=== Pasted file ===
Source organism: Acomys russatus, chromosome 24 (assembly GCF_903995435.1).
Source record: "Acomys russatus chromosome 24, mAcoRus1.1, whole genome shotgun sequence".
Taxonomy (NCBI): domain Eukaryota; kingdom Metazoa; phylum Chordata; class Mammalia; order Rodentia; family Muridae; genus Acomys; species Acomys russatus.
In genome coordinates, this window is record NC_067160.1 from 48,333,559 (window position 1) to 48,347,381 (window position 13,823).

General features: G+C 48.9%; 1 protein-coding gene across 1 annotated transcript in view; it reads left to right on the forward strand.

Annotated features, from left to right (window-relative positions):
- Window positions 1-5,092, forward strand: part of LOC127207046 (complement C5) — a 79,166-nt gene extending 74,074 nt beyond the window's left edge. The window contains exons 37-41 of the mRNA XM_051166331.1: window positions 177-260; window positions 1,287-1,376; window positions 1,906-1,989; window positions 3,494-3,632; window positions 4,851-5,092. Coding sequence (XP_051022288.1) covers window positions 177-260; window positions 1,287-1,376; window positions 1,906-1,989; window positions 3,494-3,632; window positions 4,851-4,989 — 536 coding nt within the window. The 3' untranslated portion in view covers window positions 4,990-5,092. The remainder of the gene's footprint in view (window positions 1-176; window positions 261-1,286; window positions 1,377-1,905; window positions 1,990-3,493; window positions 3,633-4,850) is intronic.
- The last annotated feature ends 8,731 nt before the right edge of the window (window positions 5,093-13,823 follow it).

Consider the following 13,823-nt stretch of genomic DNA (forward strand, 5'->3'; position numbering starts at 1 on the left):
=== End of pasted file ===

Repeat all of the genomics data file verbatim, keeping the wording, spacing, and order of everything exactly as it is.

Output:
Source organism: Acomys russatus, chromosome 24 (assembly GCF_903995435.1).
Source record: "Acomys russatus chromosome 24, mAcoRus1.1, whole genome shotgun sequence".
Taxonomy (NCBI): domain Eukaryota; kingdom Metazoa; phylum Chordata; class Mammalia; order Rodentia; family Muridae; genus Acomys; species Acomys russatus.
In genome coordinates, this window is record NC_067160.1 from 48,333,559 (window position 1) to 48,347,381 (window position 13,823).

General features: G+C 48.9%; 1 protein-coding gene across 1 annotated transcript in view; it reads left to right on the forward strand.

Annotated features, from left to right (window-relative positions):
- Window positions 1-5,092, forward strand: part of LOC127207046 (complement C5) — a 79,166-nt gene extending 74,074 nt beyond the window's left edge. The window contains exons 37-41 of the mRNA XM_051166331.1: window positions 177-260; window positions 1,287-1,376; window positions 1,906-1,989; window positions 3,494-3,632; window positions 4,851-5,092. Coding sequence (XP_051022288.1) covers window positions 177-260; window positions 1,287-1,376; window positions 1,906-1,989; window positions 3,494-3,632; window positions 4,851-4,989 — 536 coding nt within the window. The 3' untranslated portion in view covers window positions 4,990-5,092. The remainder of the gene's footprint in view (window positions 1-176; window positions 261-1,286; window positions 1,377-1,905; window positions 1,990-3,493; window positions 3,633-4,850) is intronic.
- The last annotated feature ends 8,731 nt before the right edge of the window (window positions 5,093-13,823 follow it).

Consider the following 13,823-nt stretch of genomic DNA (forward strand, 5'->3'; position numbering starts at 1 on the left):